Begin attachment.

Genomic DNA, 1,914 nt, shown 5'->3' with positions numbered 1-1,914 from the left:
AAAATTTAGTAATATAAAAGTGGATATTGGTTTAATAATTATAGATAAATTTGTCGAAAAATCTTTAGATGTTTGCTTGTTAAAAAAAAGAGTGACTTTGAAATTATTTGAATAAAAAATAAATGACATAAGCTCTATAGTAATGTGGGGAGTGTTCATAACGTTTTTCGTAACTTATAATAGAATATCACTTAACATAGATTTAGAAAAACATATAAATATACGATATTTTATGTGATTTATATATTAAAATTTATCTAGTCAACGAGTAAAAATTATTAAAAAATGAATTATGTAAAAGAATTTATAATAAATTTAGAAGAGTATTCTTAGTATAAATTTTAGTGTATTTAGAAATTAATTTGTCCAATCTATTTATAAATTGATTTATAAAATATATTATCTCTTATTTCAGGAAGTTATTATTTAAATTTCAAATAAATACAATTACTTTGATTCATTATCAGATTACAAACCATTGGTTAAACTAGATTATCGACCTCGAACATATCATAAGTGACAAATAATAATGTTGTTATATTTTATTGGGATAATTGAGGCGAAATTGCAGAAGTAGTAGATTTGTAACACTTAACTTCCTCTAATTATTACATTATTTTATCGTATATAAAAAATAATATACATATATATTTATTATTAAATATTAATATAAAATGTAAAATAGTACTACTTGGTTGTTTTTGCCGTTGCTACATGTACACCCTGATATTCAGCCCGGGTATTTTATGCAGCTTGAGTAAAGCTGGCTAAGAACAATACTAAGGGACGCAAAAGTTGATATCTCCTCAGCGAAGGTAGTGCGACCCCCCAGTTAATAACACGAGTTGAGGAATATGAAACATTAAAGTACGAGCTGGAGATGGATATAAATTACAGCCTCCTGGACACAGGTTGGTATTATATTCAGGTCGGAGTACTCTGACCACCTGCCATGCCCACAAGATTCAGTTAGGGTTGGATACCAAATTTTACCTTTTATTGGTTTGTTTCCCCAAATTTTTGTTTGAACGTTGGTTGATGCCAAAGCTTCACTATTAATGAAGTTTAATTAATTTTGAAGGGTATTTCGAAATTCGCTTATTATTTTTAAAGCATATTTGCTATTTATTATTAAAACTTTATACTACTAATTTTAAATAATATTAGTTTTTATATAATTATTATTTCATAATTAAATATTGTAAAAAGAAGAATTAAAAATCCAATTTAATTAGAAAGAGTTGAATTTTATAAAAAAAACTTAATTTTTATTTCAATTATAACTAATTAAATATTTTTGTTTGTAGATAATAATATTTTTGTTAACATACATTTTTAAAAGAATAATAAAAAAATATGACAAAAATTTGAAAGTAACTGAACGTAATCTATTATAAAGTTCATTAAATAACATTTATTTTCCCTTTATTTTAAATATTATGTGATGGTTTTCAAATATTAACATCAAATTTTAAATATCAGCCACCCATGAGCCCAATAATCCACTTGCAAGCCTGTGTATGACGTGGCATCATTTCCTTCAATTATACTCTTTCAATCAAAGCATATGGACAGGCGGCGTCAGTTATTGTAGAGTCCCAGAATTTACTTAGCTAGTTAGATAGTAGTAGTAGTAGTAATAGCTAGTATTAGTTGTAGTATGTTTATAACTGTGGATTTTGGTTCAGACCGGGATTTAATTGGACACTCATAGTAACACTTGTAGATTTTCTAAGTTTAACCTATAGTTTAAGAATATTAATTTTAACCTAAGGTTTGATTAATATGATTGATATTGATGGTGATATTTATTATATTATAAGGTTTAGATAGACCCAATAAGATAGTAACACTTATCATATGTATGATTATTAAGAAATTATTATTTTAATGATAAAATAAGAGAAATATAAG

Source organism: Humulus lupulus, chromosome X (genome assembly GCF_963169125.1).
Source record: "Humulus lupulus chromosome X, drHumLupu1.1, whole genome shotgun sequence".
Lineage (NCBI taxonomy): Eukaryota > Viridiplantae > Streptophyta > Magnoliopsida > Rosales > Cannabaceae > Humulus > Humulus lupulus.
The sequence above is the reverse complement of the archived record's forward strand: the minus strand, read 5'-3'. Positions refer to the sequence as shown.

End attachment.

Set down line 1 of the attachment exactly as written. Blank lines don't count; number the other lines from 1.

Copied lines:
Genomic DNA, 1,914 nt, shown 5'->3' with positions numbered 1-1,914 from the left: